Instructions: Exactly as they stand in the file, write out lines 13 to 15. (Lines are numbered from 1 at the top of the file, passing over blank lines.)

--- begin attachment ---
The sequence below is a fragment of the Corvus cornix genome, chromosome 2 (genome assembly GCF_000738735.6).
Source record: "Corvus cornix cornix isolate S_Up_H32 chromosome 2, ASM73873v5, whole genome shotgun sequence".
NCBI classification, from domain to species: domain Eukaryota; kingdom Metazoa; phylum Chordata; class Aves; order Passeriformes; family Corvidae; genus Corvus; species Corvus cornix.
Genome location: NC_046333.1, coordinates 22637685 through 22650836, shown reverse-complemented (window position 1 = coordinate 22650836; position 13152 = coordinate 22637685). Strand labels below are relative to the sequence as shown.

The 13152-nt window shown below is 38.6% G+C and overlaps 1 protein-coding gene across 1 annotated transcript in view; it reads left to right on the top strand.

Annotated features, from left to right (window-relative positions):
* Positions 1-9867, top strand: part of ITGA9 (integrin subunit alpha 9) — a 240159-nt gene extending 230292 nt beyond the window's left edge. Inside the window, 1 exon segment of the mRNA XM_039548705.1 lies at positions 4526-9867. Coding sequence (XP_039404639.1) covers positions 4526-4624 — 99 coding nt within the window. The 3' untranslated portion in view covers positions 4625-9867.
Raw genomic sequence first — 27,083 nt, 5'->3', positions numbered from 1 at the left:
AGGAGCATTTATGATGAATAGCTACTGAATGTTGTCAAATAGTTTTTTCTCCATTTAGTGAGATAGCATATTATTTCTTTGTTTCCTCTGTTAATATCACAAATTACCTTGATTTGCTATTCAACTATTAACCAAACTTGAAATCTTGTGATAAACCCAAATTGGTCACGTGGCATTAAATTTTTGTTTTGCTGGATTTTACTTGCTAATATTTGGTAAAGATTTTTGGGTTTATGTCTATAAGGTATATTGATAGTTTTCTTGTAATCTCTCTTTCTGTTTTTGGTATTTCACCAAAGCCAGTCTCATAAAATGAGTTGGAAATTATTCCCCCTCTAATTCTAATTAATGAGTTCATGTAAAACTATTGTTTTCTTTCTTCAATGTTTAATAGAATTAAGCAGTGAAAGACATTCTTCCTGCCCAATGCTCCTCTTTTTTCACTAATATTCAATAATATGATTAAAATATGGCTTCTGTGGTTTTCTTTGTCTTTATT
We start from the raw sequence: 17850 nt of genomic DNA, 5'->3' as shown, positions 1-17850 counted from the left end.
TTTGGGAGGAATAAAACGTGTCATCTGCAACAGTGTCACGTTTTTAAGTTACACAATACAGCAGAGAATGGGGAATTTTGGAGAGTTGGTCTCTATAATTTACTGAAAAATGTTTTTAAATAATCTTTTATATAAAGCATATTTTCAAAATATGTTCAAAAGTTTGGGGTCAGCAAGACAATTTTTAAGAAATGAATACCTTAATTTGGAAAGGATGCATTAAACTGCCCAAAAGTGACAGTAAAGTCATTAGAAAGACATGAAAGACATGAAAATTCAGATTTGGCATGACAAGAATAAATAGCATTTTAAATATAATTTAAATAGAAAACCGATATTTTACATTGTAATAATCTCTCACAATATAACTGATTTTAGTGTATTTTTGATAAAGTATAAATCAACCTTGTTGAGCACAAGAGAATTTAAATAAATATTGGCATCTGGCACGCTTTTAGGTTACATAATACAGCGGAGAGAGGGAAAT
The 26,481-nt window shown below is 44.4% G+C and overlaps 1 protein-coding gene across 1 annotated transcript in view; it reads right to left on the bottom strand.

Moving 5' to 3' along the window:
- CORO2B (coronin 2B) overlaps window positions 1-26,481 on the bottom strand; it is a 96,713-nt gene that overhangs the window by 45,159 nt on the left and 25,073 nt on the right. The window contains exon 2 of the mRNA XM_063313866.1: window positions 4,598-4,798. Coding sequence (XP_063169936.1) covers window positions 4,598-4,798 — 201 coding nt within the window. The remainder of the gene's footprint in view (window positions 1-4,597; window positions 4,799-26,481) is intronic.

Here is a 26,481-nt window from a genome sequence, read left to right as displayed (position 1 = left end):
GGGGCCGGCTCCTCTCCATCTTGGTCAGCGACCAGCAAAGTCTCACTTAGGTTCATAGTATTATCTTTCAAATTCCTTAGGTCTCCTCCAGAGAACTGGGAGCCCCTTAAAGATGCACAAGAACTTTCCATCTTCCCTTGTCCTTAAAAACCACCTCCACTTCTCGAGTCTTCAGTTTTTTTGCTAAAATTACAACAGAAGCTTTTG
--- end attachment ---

Moving 5' to 3' along the window:
- CORO2B (coronin 2B) overlaps window positions 1-26,481 on the bottom strand; it is a 96,713-nt gene that overhangs the window by 45,159 nt on the left and 25,073 nt on the right. The window contains exon 2 of the mRNA XM_063313866.1: window positions 4,598-4,798. Coding sequence (XP_063169936.1) covers window positions 4,598-4,798 — 201 coding nt within the window. The remainder of the gene's footprint in view (window positions 1-4,597; window positions 4,799-26,481) is intronic.

Here is a 26,481-nt window from a genome sequence, read left to right as displayed (position 1 = left end):